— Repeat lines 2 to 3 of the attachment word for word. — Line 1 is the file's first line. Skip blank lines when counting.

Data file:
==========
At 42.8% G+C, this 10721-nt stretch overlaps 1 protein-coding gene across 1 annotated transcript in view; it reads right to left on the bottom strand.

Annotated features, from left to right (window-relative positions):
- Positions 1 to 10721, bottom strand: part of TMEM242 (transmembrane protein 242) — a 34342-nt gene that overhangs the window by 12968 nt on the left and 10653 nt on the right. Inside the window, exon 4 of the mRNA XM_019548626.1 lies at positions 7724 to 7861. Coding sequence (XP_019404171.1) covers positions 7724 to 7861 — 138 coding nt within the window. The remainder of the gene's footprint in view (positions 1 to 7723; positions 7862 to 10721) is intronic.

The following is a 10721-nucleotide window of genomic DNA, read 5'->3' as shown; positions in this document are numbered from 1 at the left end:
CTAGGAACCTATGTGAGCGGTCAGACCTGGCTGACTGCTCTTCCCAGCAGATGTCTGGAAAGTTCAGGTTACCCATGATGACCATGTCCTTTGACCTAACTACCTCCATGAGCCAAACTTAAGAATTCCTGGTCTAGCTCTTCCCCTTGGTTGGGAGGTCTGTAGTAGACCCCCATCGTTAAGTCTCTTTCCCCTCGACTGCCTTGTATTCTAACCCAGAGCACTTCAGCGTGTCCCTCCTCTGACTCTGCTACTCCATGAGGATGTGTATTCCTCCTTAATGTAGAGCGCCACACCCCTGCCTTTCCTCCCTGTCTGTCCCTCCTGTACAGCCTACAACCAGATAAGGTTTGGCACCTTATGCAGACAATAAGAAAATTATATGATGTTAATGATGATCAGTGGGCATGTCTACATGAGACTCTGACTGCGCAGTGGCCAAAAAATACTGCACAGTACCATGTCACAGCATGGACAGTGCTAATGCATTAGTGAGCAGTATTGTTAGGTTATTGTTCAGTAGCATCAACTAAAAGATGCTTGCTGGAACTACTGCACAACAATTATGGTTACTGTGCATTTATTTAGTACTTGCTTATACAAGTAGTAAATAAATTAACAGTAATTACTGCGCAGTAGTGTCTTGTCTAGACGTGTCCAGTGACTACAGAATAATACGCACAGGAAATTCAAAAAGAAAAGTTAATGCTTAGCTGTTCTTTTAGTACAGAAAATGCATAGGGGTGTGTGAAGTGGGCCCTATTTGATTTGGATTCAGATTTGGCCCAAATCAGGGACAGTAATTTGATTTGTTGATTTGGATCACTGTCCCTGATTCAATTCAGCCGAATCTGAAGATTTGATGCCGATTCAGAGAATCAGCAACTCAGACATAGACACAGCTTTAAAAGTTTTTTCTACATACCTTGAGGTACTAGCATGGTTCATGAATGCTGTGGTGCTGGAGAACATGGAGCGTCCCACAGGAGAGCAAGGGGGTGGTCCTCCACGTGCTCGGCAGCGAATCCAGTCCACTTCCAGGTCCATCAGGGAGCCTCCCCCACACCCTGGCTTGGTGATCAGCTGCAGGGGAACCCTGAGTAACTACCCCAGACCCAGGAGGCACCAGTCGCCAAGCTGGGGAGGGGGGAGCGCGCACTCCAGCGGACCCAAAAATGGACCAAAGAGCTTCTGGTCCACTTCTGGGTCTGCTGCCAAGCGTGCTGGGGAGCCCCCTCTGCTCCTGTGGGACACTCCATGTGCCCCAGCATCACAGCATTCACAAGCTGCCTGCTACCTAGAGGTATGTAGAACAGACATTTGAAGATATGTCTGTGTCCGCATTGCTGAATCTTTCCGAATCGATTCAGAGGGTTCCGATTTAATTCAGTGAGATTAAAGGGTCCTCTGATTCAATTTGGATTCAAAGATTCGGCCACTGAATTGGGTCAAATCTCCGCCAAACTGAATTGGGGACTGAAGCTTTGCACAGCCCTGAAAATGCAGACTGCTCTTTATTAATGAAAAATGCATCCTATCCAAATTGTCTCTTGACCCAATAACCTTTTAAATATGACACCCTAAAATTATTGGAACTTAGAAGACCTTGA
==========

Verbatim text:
Annotated features, from left to right (window-relative positions):
- Positions 1 to 10721, bottom strand: part of TMEM242 (transmembrane protein 242) — a 34342-nt gene that overhangs the window by 12968 nt on the left and 10653 nt on the right. Inside the window, exon 4 of the mRNA XM_019548626.1 lies at positions 7724 to 7861. Coding sequence (XP_019404171.1) covers positions 7724 to 7861 — 138 coding nt within the window. The remainder of the gene's footprint in view (positions 1 to 7723; positions 7862 to 10721) is intronic.